Since posting my Goals for 2011, I’ve subsequently explored the difference between subjective/qualitative and objective/quantitative goals and urged you to set goals that – in the course of improving your swimming – can also change your life. It’s the process, not the outcome, that provides ‘peak’ experiences.
As I related in Goals that Change Lives, I design every practice to provide me with Arduous Experience and Cognitive Difficulty. My first two goals, which focus on Masters racing in pools do that especially well. Let’s look at the first: In pool swimming, I aim to compete among the top rank of my peers in my favorite – and strongest – events. These include the 500, 1000 and 1650-yd (or 400, 800, and 1500m) freestyle.
This time last year I was training for several marathon swims, possibly culminating in an English Channel attempt. After training for three months, and completing the Maui Channel and Tampa Bay marathons, I had developed great physical endurance but increasing felt my practice – and to some extent the marathons as well — left me unfulfilled with regard to Arduous Experience and Cognitive Difficulty.
You might ask “How could swimming 24 miles and nearly 12 hours (as in Tampa Bay) be anything but arduous?” Well, I defined Arduous as requiring precise and consistent execution of exacting tasks. Successful marathon swimming requires repetition of an efficient relaxed stroke, at low power and tempo, 20,000 to more than 50,000 times. For most people this is indeed arduous. But for me it no longer is. After 40+ years of distance swimming, a lifetime of pace mastery, and over two decades devoted to achieving super-efficiency and wiring it deeply into my nervous system, that had become, if not a no-brainer, at least a skill I could do practically on autopilot.
And training to swim uninterrupted freestyle for hours at a time made my practices rather one-dimensional: All freestyle and in a relatively narrow range of Stroke Length and Rate.
In contrast, striving to compete with the world’s fastest 60-64 year olds in the pool, even in my strongest events – offers numerous elements that, for me, are far more arduous. These include:
My rivals are staggeringly fast. Some of the people I’m aiming to race were, if not the Michael Phelps’s of the early 1970s, darn close. I was a guppie in comparison. I’m gratified to have narrowed the gap in middle-age, but it remains large, even yawning. The 60-64 winning times at Masters Nationals, in my best events, are faster now than I swam in college 40 years ago. A marathon may be long, but in recent years I’ve completed three swims in excess of 20 miles, and know with complete confidence I could do so again.
I can exactly measure the challenge. In training for a marathon, you prepare for the idea of a marathon: It will be long. It will be solitary. It will most likely be rolling. In some cases it will be dark. Whereas, I know with a degree of certitude that 98 days from today I must hold an average pace of 1:12 per 100 yds to place in the top 3 to 4 swimmers in the 1650 Free at Masters Nationals. As I’m currently training at a pace of about 1:20 per 100 I can calculate in mathematically precise terms how much I must improve in Strokes Per Length and Tempo to close that gap.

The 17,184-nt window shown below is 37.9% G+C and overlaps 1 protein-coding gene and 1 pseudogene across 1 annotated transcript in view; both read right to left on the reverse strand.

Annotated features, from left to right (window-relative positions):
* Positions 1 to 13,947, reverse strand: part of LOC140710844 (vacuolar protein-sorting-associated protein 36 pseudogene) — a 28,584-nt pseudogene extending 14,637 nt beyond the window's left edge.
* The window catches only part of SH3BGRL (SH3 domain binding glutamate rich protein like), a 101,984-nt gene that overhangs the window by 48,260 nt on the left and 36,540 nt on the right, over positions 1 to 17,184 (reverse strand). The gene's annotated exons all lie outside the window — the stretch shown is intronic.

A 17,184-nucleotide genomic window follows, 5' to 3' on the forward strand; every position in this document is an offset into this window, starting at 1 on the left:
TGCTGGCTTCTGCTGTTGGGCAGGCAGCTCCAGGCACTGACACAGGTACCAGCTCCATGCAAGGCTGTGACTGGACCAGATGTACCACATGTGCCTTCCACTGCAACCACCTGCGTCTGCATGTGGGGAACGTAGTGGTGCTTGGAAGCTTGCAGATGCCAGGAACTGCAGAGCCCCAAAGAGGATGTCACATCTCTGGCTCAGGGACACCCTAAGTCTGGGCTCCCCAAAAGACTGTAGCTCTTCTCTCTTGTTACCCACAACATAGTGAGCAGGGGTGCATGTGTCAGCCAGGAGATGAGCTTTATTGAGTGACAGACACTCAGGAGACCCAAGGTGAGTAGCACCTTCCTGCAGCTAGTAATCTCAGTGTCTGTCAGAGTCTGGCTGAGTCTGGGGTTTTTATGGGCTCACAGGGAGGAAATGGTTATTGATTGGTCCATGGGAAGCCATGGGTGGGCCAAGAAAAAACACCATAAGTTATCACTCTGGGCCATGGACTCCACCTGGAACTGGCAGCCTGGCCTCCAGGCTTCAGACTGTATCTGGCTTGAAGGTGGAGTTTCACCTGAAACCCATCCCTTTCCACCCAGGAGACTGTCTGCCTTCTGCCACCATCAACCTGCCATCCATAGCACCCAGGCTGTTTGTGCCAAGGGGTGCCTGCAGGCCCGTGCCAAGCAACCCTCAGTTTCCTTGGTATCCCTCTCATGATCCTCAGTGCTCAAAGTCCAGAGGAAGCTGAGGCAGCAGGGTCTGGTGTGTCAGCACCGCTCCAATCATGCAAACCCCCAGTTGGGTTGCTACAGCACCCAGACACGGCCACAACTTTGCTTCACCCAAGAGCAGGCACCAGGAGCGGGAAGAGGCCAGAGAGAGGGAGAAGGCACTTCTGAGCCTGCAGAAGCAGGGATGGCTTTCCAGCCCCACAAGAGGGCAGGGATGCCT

Masters racing is mano-a-mano. Marathon swimming is man against nature. Nature is unpredictable and incredibly powerful, but the human interaction of competition provides a far sharper kind of brain stimulus. There’s a reason why spectator sports involving human competition are sometimes followed by millions (Olympic Swimming, Soccer World Cup, Super Bowl) while man against nature is far more solitary – the current movie 127 Hours notwithstanding. As well, many of those I’ll race with in Masters meets are good friends. I love the chance to test myself against them, then rehash it later over a convivial dinner.
It takes strategy. In swimming a marathon, I may swim for 12 or more hours, but I’ll do essentially one thing all that time. My longest pool race will – hopefully – be over in about 20 minutes, but virtually every second will be arduous. In the 1650, I’ll need to:
- Devise and execute a race plan covering four distinct phases – feel out stroke pattern and pace during the first 250 yds, sustainable pacing f0r 800 to 1ooo yds, increasing intensity for 400 to 500 yds and an empty-the-tank finish for the last 250 yds.
- Turns-pushoffs-breakouts – and adjusting them for ever-more-acute aerobic distress (from repeatedly enduring 4 seconds of not breathing, 65 times in 20 minutes) without sacrificing speed.
- Observing what’s happening in other lanes and potentially adjusting my race plan.
- And having to take all of that into account in my training, in addition to programming my nervous system for a targeted combination of Length and Rate.
To be honest there are relatively few adult swimmers who relish adding these kinds of challenges to the universal and significant tasks of learning and sustaining stroke efficiency. But after nearly a half-century as a coach or competitor in swimming races, my self-identity is pretty strongly bound to that idea. And I love the sense of renewal I get upon entering each new age group. How many of us get to greet each new aging milestone (50 . . . 55 . . . 60) with such a keen sense of anticipation — and with such strong motivation to pursue healthful anti-aging practices?
Tomorrow I’ll describe how striving to do well in shorter events and different strokes provides me with Arduous Experience and Cognitive Difficulty.